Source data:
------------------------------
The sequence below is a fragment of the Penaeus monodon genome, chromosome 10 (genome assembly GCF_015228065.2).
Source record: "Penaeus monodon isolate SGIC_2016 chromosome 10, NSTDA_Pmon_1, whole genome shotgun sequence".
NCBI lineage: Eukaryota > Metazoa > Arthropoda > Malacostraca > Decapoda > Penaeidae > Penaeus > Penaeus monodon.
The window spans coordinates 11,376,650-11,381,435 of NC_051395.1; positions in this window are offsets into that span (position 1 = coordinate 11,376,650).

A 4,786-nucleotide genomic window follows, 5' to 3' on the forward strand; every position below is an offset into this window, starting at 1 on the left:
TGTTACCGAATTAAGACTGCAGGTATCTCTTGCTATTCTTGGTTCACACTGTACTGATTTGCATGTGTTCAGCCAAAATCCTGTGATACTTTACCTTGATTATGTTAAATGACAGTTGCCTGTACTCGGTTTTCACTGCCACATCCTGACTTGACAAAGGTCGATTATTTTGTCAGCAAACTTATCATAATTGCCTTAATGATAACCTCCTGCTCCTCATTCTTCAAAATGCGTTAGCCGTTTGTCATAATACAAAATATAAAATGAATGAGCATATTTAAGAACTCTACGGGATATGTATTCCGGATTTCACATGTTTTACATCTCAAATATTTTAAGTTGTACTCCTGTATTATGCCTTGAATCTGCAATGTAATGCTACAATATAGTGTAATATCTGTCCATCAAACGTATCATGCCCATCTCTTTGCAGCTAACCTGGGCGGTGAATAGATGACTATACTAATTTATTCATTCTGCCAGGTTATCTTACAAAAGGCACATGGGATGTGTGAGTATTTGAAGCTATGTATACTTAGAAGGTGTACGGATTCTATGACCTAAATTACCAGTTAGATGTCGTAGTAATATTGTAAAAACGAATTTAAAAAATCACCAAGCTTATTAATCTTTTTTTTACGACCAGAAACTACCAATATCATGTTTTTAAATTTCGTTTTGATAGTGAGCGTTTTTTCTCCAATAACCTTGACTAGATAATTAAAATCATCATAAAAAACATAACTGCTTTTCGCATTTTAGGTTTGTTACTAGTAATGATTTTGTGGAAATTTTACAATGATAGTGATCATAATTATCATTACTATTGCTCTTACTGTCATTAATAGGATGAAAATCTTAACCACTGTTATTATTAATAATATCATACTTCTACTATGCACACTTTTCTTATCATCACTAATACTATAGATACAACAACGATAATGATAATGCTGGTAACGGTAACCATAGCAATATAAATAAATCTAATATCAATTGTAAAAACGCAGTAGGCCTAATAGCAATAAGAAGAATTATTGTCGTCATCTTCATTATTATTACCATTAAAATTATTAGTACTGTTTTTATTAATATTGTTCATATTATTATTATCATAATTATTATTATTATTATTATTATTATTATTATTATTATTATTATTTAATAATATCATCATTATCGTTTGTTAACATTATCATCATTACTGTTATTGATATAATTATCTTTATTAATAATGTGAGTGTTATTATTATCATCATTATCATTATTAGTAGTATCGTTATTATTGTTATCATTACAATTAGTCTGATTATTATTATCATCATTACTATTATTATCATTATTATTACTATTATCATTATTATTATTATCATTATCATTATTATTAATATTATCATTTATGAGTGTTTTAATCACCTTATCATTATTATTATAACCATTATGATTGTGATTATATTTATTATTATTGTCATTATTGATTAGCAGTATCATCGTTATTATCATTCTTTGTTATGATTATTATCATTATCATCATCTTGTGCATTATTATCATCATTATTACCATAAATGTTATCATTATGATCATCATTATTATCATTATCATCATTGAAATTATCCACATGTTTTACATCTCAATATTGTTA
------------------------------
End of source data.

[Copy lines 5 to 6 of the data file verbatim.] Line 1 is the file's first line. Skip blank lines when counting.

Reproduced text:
A 4,786-nucleotide genomic window follows, 5' to 3' on the forward strand; every position below is an offset into this window, starting at 1 on the left:
TGTTACCGAATTAAGACTGCAGGTATCTCTTGCTATTCTTGGTTCACACTGTACTGATTTGCATGTGTTCAGCCAAAATCCTGTGATACTTTACCTTGATTATGTTAAATGACAGTTGCCTGTACTCGGTTTTCACTGCCACATCCTGACTTGACAAAGGTCGATTATTTTGTCAGCAAACTTATCATAATTGCCTTAATGATAACCTCCTGCTCCTCATTCTTCAAAATGCGTTAGCCGTTTGTCATAATACAAAATATAAAATGAATGAGCATATTTAAGAACTCTACGGGATATGTATTCCGGATTTCACATGTTTTACATCTCAAATATTTTAAGTTGTACTCCTGTATTATGCCTTGAATCTGCAATGTAATGCTACAATATAGTGTAATATCTGTCCATCAAACGTATCATGCCCATCTCTTTGCAGCTAACCTGGGCGGTGAATAGATGACTATACTAATTTATTCATTCTGCCAGGTTATCTTACAAAAGGCACATGGGATGTGTGAGTATTTGAAGCTATGTATACTTAGAAGGTGTACGGATTCTATGACCTAAATTACCAGTTAGATGTCGTAGTAATATTGTAAAAACGAATTTAAAAAATCACCAAGCTTATTAATCTTTTTTTTACGACCAGAAACTACCAATATCATGTTTTTAAATTTCGTTTTGATAGTGAGCGTTTTTTCTCCAATAACCTTGACTAGATAATTAAAATCATCATAAAAAACATAACTGCTTTTCGCATTTTAGGTTTGTTACTAGTAATGATTTTGTGGAAATTTTACAATGATAGTGATCATAATTATCATTACTATTGCTCTTACTGTCATTAATAGGATGAAAATCTTAACCACTGTTATTATTAATAATATCATACTTCTACTATGCACACTTTTCTTATCATCACTAATACTATAGATACAACAACGATAATGATAATGCTGGTAACGGTAACCATAGCAATATAAATAAATCTAATATCAATTGTAAAAACGCAGTAGGCCTAATAGCAATAAGAAGAATTATTGTCGTCATCTTCATTATTATTACCATTAAAATTATTAGTACTGTTTTTATTAATATTGTTCATATTATTATTATCATAATTATTATTATTATTATTATTATTATTATTATTATTATTATTATTTAATAATATCATCATTATCGTTTGTTAACATTATCATCATTACTGTTATTGATATAATTATCTTTATTAATAATGTGAGTGTTATTATTATCATCATTATCATTATTAGTAGTATCGTTATTATTGTTATCATTACAATTAGTCTGATTATTATTATCATCATTACTATTATTATCATTATTATTACTATTATCATTATTATTATTATCATTATCATTATTATTAATATTATCATTTATGAGTGTTTTAATCACCTTATCATTATTATTATAACCATTATGATTGTGATTATATTTATTATTATTGTCATTATTGATTAGCAGTATCATCGTTATTATCATTCTTTGTTATGATTATTATCATTATCATCATCTTGTGCATTATTATCATCATTATTACCATAAATGTTATCATTATGATCATCATTATTATCATTATCATCATTGAAATTATCCACATGTTTTACATCTCAATATTGTTA